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Montgomery Coat of Arms / Montgomery Family Crest

Montgomery Coat of Arms / Montgomery Family Crest

The surname of MONTGOMERY is of French origin, the medieval Hiberno-Norman families of the name in Cork are probably now extinct. The well-known families of Ulster are of 17th century introduction. It was a territorial origin from the ancient castle of Saint-Foi-de-Montgomery in the diocese of Lisieux in Normandy. The first of the name recorded in Scotland appears to have been Roger de Montgomery (died 1094) who was a Norman nobleman who took part in planning the invasion of England in 1066, but remained in Normandy as regent. The following year, however, he was summoned to England by William, being created Earl of Arundel and granted the castle of Arundel with vast estates in Sussex. Later he also received the earldom of Shrewsbury. His father, Roger de Montgomery, was seigneur of St. Germain-de-Montgomery in Calvados. It is also the name of a Scottish family who were granted the earldom of Eglinton in 1506. They are descended from a certain Robert de Montgomerie, who was granted lands by Walter, High Steward of Scotland, in the latter half of the 12th century. Through his relationship with the Seton family, the 13th Earl, Archibald Montgomery (born 1812) also became Earl of Winton in 1859. A branch of the Scottish family was established in Donegal, Ireland in 1628. A descendant of this branch (born in Australia) was Field Marshall Bernard Montgomery (1887-1976) created Viscount Montgomery of Alamein. The first people in Scotland to acquire fixed surnames were the nobles and great landowners, who called themselves, or were called by others, after the lands they possessed. Surnames originating in this way are known as territorial. Formerly lords of baronies and regalities and farmers were inclined to magnify their importance and to sign letters and documents with the names of their baronies and farms instead of their Christian names and surnames. The abuse of this style of speech and writing was carried so far that an Act was passed in the Scots parliament in 1672 forbidding the practice and declaring that it was allowed only to noblemen and bishops to subscribe by their titles.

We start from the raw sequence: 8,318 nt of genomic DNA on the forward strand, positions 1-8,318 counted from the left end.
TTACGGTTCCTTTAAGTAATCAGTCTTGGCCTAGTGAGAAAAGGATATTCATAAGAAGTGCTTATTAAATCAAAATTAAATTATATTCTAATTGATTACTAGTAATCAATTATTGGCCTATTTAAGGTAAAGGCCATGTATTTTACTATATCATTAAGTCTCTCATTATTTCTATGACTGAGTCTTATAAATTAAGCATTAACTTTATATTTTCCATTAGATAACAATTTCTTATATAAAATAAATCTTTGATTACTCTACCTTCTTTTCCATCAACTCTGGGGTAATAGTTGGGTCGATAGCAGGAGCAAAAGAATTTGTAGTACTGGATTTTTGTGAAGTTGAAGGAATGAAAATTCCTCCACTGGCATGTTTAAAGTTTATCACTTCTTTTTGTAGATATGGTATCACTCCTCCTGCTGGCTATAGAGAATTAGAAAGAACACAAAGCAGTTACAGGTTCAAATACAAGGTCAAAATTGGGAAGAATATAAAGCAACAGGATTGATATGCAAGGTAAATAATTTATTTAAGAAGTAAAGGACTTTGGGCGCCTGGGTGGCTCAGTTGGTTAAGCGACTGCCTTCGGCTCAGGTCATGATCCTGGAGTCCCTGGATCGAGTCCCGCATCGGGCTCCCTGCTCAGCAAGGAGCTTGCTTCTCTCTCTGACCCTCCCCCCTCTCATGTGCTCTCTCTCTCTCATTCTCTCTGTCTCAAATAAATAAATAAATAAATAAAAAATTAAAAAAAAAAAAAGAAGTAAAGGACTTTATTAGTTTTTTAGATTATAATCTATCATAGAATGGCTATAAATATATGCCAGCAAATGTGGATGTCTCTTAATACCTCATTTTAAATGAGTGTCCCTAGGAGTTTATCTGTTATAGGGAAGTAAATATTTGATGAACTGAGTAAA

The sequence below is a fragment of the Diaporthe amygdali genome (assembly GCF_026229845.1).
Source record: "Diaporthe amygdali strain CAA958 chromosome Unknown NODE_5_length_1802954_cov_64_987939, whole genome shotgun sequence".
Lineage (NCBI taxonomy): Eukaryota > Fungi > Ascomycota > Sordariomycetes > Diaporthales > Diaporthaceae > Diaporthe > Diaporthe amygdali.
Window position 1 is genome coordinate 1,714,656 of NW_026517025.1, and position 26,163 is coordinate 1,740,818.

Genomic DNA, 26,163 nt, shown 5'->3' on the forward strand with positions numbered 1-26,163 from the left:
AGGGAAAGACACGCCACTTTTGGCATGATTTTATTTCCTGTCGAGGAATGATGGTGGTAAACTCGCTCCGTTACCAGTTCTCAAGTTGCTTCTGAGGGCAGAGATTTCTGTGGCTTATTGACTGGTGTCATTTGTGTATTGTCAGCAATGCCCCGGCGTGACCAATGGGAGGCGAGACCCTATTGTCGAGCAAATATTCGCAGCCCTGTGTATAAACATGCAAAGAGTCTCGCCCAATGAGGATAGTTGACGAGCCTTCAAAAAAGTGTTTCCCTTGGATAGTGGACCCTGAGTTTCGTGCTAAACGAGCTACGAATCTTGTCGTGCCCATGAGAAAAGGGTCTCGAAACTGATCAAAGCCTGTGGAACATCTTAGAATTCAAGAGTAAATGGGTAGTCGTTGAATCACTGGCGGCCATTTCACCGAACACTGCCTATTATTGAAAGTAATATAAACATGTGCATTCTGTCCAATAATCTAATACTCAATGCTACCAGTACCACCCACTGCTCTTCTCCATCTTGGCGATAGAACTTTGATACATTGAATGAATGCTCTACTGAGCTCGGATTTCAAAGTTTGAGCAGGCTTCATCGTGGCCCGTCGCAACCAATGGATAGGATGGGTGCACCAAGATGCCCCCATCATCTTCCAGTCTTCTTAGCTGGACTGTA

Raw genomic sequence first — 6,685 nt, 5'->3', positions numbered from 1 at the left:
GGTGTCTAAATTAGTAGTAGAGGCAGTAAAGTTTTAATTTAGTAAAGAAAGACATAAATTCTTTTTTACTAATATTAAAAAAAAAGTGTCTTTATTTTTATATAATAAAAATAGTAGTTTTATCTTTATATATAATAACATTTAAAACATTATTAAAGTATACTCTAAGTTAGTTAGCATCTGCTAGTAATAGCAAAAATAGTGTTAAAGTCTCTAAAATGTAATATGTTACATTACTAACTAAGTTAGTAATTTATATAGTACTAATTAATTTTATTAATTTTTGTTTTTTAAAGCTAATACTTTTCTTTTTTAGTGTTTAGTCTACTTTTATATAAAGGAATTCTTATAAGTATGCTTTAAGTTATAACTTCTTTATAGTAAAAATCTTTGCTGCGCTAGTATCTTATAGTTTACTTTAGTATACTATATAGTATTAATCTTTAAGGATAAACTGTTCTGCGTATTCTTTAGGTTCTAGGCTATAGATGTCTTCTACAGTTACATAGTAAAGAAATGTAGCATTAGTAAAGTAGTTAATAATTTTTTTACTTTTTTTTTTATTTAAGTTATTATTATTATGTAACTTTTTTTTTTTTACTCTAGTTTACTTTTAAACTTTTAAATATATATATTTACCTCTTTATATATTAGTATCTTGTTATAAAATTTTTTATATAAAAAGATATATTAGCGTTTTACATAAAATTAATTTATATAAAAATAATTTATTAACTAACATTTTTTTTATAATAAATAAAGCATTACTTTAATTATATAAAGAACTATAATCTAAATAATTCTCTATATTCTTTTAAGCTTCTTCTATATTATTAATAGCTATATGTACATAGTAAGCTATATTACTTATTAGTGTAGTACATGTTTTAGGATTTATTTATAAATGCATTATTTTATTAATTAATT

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Last Updated: Dec. 1st, 2021

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